The city Ho Chi Minh is named after one of the most iconic figures in Vietnamese history. In fact many Vietnamese people worship Ho Chi Minh, giving him god-like stature.
Ho Chi Minh was born Nguyễn Sinh Cung on May 19, 1890, but is more well-known as Nguyễn Ái Quốc (In Chinese that translates to "Lover of Country"). During his lifetime, he employed more than 30 aliases while he worked and studied all over the world. After the last president Bao Dai (in my previous post) was ousted, a lot of political chaos ensued before Ho Chi Minh finally became the Chairman of the Communist Party in 1951. At the time, Vietnam was torn into a North side and a South side. In an effort to unite the two sides, Ho Chi Minh established the Democratic Republic Vietnam where he became the Prime Minister in 1946.
One of the things I like most about him was that he liked playing volleyball, which is also the sport I love playing most. He died on September 3, 1969 while assisting his countrymen in the Vietnam War. By this time, he had lost power as Prime Minister but remained a strong figurehead. When Saigon was recaptured after the war on 1975, they renamed it after him. Obviously such an influential figurehead would have a Museum exhibiting his life and his revolutionary work, and it wouldn't be right for a visitor to pass by Vietnam without visiting a Ho Chi Minh Museum. There are museums scattered all over the country, where children can come for educational trips, and visitors may learn more about Ho Chi Minh.
Ho Chi Minh is mostly known for its colonial architecture and pagodas.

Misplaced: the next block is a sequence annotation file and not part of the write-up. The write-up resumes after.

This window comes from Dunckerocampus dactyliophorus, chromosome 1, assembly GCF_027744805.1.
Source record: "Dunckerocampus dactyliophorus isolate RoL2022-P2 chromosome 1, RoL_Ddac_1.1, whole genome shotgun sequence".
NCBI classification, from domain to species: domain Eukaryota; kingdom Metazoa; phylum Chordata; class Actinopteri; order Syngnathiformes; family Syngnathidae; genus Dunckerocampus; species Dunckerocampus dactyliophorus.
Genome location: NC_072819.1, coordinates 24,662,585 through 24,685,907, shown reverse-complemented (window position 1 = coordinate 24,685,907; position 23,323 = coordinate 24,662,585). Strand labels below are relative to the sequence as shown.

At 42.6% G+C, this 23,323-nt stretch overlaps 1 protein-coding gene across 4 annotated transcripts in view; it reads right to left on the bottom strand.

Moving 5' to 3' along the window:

Interestingly, in 2005, the statue of the Virgin Mary was reported to have shed tears, running down the right cheek of the statue's face. Thousands of people flocked to the area to see the phenomenon. However, the top clergy of the Catholic Church in Vietnam dismissed the matter and stated that the Virgin Mary in fact did not really shed tears. For several days after that announcement, many people still went to the area to see the statue, often causing heavy traffic around the Cathedra, as the people were too many for traffic enforcers to handle.
The Cathedral is located downtown, right across the Saigon Central Post Office.
Here are some of the other places we visited in Ho Chi Minh:
When we visited the War Remnants Museum, I caught a glimpse of the ugliest effects of war that fell upon a generation of Vietnamese people that had nothing to do with it. The special photography exhibit in the museum at the time of our visit was about the effects of the US Army's Agent Orange dioxin to the descendants, not only of the Vietnamese soldiers, but for the American soldiers in the Vietnam War as well. There were so many haunting and horrible photos of disfigured children that make you stop and wonder why there needs to be war and cruelty! The things people come up with to harm others can only end in tragedy for all parties. But I'll save my thoughts on that for another post before this one gets too long.
To end this post are some interesting food finds in Ho Chi Minh: